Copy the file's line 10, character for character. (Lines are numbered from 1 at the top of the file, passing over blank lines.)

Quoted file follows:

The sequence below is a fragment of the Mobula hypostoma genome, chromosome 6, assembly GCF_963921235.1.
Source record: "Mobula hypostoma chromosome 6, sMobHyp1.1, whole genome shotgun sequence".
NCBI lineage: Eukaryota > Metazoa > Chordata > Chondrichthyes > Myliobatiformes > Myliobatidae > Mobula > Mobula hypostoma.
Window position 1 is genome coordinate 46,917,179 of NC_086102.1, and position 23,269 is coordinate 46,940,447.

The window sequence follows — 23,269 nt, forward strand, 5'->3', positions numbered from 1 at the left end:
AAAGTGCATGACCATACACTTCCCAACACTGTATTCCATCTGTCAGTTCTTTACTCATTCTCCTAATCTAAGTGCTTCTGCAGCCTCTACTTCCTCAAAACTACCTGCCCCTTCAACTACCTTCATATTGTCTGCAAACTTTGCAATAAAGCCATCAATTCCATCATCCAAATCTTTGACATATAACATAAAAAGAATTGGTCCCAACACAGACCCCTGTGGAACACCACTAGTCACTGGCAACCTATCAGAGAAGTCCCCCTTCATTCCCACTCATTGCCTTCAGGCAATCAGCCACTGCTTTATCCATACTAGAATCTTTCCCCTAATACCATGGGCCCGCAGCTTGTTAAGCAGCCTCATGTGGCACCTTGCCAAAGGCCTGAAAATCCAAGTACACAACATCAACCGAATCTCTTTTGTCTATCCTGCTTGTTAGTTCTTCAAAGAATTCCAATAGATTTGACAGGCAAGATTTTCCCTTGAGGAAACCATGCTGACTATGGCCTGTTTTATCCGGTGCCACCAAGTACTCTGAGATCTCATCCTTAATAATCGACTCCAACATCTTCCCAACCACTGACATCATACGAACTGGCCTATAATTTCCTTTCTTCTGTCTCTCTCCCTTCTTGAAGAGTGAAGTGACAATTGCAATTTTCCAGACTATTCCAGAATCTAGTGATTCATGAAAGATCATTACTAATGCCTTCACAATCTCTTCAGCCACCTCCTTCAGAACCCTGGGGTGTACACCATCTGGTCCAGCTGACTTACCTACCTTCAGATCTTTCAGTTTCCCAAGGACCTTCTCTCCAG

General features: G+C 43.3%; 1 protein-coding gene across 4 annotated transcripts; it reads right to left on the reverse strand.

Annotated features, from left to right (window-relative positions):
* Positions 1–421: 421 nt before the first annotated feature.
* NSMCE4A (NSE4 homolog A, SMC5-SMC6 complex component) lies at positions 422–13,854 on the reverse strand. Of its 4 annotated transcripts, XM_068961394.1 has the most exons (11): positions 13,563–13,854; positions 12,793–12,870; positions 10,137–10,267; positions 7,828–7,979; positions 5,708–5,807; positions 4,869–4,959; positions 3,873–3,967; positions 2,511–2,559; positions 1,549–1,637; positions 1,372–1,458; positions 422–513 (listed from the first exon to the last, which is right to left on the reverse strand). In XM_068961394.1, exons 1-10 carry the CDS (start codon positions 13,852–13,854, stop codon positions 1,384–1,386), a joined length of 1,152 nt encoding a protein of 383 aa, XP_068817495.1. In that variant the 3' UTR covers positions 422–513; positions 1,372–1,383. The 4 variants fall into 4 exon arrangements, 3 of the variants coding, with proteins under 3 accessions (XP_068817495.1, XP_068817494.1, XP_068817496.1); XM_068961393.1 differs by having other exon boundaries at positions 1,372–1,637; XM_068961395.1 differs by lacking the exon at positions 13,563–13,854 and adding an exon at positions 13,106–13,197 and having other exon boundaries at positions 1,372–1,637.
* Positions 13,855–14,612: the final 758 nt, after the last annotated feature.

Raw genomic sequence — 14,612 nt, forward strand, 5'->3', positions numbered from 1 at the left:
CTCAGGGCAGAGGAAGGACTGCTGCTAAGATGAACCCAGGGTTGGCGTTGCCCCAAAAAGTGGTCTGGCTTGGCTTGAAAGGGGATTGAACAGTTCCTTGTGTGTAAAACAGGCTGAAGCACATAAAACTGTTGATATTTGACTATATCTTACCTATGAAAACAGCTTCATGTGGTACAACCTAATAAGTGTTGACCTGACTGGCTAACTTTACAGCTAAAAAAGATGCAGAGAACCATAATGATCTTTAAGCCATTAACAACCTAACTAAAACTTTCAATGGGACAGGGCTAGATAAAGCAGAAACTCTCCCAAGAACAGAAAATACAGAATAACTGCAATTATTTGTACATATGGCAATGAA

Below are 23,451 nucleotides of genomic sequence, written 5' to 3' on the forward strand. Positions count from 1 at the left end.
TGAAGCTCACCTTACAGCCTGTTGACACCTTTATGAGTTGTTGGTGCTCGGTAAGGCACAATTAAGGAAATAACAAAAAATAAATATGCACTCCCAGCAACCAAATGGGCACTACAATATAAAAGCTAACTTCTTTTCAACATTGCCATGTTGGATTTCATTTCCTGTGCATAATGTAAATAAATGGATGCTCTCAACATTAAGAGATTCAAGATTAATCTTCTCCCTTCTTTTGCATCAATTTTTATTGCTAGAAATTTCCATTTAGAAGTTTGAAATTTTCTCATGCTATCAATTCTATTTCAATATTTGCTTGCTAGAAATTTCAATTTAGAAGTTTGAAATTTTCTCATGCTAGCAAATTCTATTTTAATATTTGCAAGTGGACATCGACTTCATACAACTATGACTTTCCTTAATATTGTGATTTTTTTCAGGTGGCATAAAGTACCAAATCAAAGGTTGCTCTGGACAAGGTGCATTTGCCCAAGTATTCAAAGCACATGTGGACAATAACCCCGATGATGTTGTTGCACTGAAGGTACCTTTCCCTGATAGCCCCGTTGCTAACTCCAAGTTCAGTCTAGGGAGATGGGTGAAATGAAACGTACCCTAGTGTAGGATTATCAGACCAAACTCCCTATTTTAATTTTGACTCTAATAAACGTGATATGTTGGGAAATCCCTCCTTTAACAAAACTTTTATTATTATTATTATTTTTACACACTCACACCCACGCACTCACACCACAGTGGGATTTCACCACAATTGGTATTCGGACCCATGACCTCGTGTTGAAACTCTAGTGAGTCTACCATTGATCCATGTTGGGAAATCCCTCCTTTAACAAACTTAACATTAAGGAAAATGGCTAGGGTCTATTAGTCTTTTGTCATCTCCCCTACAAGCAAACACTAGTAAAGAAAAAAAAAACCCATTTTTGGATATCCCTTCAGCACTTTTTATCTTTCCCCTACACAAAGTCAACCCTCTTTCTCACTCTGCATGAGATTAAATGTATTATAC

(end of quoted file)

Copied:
* NSMCE4A (NSE4 homolog A, SMC5-SMC6 complex component) lies at positions 422–13,854 on the reverse strand. Of its 4 annotated transcripts, XM_068961394.1 has the most exons (11): positions 13,563–13,854; positions 12,793–12,870; positions 10,137–10,267; positions 7,828–7,979; positions 5,708–5,807; positions 4,869–4,959; positions 3,873–3,967; positions 2,511–2,559; positions 1,549–1,637; positions 1,372–1,458; positions 422–513 (listed from the first exon to the last, which is right to left on the reverse strand). In XM_068961394.1, exons 1-10 carry the CDS (start codon positions 13,852–13,854, stop codon positions 1,384–1,386), a joined length of 1,152 nt encoding a protein of 383 aa, XP_068817495.1. In that variant the 3' UTR covers positions 422–513; positions 1,372–1,383. The 4 variants fall into 4 exon arrangements, 3 of the variants coding, with proteins under 3 accessions (XP_068817495.1, XP_068817494.1, XP_068817496.1); XM_068961393.1 differs by having other exon boundaries at positions 1,372–1,637; XM_068961395.1 differs by lacking the exon at positions 13,563–13,854 and adding an exon at positions 13,106–13,197 and having other exon boundaries at positions 1,372–1,637.